international conference on nanochannels, microchannels,
and minichannels

hyatt regency cambridge, cambridge, ma

august 27-30, 2017

Speakers - Plenary Speakers


Nadine Aubry

Dr. Nadine Aubry is University Distinguished Professor and Dean of the College of Engineering at Northeastern University. She has made research contributions to fluid mechanics, including low-dimensional models of turbulent flows and novel microfluidics methods and devices. She is a member of the National Academy of Engineering (NAE) and was recently inducted into the American Academy of Arts and Sciences (AAAS). She is a fellow of the National Academy of Inventors (NAI), the American Physical Society (APS), the American Society of Mechanical Engineers (ASME), the American Association for the Advancement of Science (AAAS) and the American Institute of Aeronautics and Astronautics (AIAA). She currently serves as President of the International Union of Theoretical and Applied Mechanics (IUTAM), Section Secretary of the NAE mechanical engineering section, Chair of the NAE's Frontiers of Engineering Education (FOEE) committee, and member of the International Council for Science (ICSU), the NAE committee on Center-Based Engineering Research (CBER), the NAE Membership Policy Committee (MPC), the NAE Bernard M. Gordon Prize for Innovation in Engineering and Technology Education selection committee, the National Academy of Science (NAS) U.S.National Committee on Theoretical and Applied Mechanics (USNC/TAM), and the AAAS Engineering Section executive committee. Former leadership positions include Chair of USNC/TAM and Chair of the APS Division of Fluid Dynamics (DFD). She is the recipient of the 2017 G.I. Taylor Medal of the Society of Engineering Science (SES). Prior to joining Northeastern, she was Head of Mechanical Engineering at Carnegie Mellon University where she had been named Lane Distinguished Professorship and University Professor. She grew up in France and holds a DiplĂ´me d’Ingenieur from Institut National Polytechnique Institute (INP) Grenoble, a Diplome d'Etudes Approfondies (D.E.A.) from UniversitĂ© Grenoble Alpes (both in Mechanical Engineering in 1984), and a Ph.D. from the Sibley School of Mechanical andAerospace Engineering at Cornell University in 1987.

Klavs F. Jensen

Klavs F. Jensen is Warren K. Lewis Professor in Chemical Engineering and Materials Science and Engineering at the Massachusetts Institute of Technology. From 2007 – July 2015 he was the Head of the Department of Chemical Engineering. He received his Ph.D. in chemical engineering from the University of Wisconsin-Madison. His research interests revolve around reaction and separation techniques for on-demand multistep synthesis, as well as microsystems biological discovery and manipulation. Catalysis, chemical kinetics and transport phenomena are also topics of interest along with development of simulation approaches for reactive chemical and biological systems. He is the co-author of 390 refereed journal and 175 conference publications as well as 8 edited volumes and 45 US patents. He chairs the Editorial Board for the new Royal Society of Chemistry Journal Reaction Chemistry and Engineering. He serves on advisory boards to universities, companies, professional societies, and governments. He is the recipient of several awards, including a National Science Foundation Presidential Young Investigator Award, a Camille and Henry Dreyfus Foundation Teacher-Scholar Grant, a Guggenheim Fellowship, and the Allan P. Colburn, Charles C.M. Stine, R.H. Wilhelm, W.H. Walker, and Founders Awards of the American Institute of Chemical Engineers. He received the inaugural IUPAC-ThalesNano Prize in Flow Chemistry in 2012. Professor Jensen is a member of the US National Academy of Engineering and the American Academy of Arts and Science. He is a Fellow of the American Association for the Advancement of Science (AAAS), the American Chemical Society, and the American Institute of Chemical Engineers, and the Royal Society of Chemistry.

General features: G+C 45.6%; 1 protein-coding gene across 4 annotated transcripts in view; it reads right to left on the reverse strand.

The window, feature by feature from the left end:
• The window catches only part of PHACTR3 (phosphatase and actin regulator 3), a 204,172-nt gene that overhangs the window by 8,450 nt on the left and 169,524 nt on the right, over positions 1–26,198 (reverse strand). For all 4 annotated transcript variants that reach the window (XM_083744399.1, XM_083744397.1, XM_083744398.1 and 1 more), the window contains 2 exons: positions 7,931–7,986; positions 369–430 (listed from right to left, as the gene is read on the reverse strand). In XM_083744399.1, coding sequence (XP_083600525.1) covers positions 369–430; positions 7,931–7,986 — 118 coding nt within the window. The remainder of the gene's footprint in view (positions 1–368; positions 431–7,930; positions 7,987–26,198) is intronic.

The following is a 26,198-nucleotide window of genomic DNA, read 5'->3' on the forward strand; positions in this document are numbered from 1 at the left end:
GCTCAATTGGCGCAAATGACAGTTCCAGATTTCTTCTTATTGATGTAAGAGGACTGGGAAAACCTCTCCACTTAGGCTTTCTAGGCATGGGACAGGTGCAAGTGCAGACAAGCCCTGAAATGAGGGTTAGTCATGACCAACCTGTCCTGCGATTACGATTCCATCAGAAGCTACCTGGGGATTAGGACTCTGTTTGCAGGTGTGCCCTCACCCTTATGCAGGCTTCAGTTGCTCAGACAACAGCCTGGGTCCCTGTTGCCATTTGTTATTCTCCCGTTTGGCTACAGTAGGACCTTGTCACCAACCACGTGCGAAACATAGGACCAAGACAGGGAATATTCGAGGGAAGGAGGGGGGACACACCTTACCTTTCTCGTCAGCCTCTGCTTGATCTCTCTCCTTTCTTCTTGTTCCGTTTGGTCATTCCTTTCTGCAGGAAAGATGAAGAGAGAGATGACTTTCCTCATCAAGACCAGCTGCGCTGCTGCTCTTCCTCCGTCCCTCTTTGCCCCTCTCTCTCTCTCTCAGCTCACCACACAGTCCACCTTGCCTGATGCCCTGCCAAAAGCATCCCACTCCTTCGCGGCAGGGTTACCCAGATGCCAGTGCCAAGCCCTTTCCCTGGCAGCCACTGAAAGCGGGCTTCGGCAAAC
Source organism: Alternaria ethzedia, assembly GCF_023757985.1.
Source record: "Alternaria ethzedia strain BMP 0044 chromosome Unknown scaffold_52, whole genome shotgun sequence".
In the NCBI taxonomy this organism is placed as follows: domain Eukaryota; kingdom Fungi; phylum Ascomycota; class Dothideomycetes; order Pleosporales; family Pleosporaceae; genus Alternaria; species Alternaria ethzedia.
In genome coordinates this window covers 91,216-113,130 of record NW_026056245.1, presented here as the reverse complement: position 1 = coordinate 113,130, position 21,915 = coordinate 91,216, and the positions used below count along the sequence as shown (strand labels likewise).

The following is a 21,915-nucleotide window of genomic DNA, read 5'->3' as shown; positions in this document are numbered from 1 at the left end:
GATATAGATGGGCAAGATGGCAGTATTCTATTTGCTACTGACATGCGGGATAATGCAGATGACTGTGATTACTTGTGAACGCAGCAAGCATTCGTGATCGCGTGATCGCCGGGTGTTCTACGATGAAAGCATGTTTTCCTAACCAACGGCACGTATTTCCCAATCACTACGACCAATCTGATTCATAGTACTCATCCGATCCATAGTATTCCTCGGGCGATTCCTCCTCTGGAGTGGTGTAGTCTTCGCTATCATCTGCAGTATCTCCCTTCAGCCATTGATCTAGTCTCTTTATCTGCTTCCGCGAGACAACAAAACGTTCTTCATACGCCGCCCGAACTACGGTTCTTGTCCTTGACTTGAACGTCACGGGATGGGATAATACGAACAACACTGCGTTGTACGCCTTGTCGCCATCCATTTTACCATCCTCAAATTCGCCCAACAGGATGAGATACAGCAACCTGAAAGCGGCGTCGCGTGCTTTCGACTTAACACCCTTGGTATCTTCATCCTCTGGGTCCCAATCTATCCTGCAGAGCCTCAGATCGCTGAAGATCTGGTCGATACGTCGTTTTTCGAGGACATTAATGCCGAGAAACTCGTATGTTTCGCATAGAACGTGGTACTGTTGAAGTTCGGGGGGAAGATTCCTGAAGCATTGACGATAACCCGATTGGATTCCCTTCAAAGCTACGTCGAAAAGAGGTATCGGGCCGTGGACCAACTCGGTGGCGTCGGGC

Joel Plawsky Professor & Head
Isermann Department of Chemical and Biological Engineering
Rensselaer Polytechnic Institute

Joel Plawsky is Professor and the Head of the Howard P. Isermann Department of Chemical and Biological Engineering at the Rensselaer Polytechnic Institute (RPI). He received his BS and MSCEP and ScD in chemical Engineering from the University of Michigan and MIT respectively. Joel joined RPI as an Assistant Professor in 1988 following a stint in industry at Corning, Inc. He was a NASA Faculty Fellow in 1999 and 2000, and also spent 6 months at Marshall Space Flight Center in 2003, where he assisted in the investigation of the root cause of the disintegration of the Columbia Space Shuttle, and developed repair materials to help prevent another such loss in the future. He has also been a Visiting Professor of Chemical Engineering at Delft University of Technology in The Netherlands. His broad areas of research include interfacial and transport phenomena, dielectric breakdown in gate, interconnect and LED materials, and novel optical and composite interface materials. Joel has flown seven experiments aboard the Space Shuttle and International Space Station investigating the fluid dynamics and heat transfer associated with wickless heat pipes and the growth and development of biofilms in microgravity. He is the author of the book "Transport Phenomena Fundamentals – Third Edition" published by CRC Press and Dielectric Breakdown in Gigascale Electronics: Time Dependent Failure Mechanisms published by Springer. Joel is a Fellow of both the American Institute of Chemical Engineers and the American Society of Mechanical Engineers.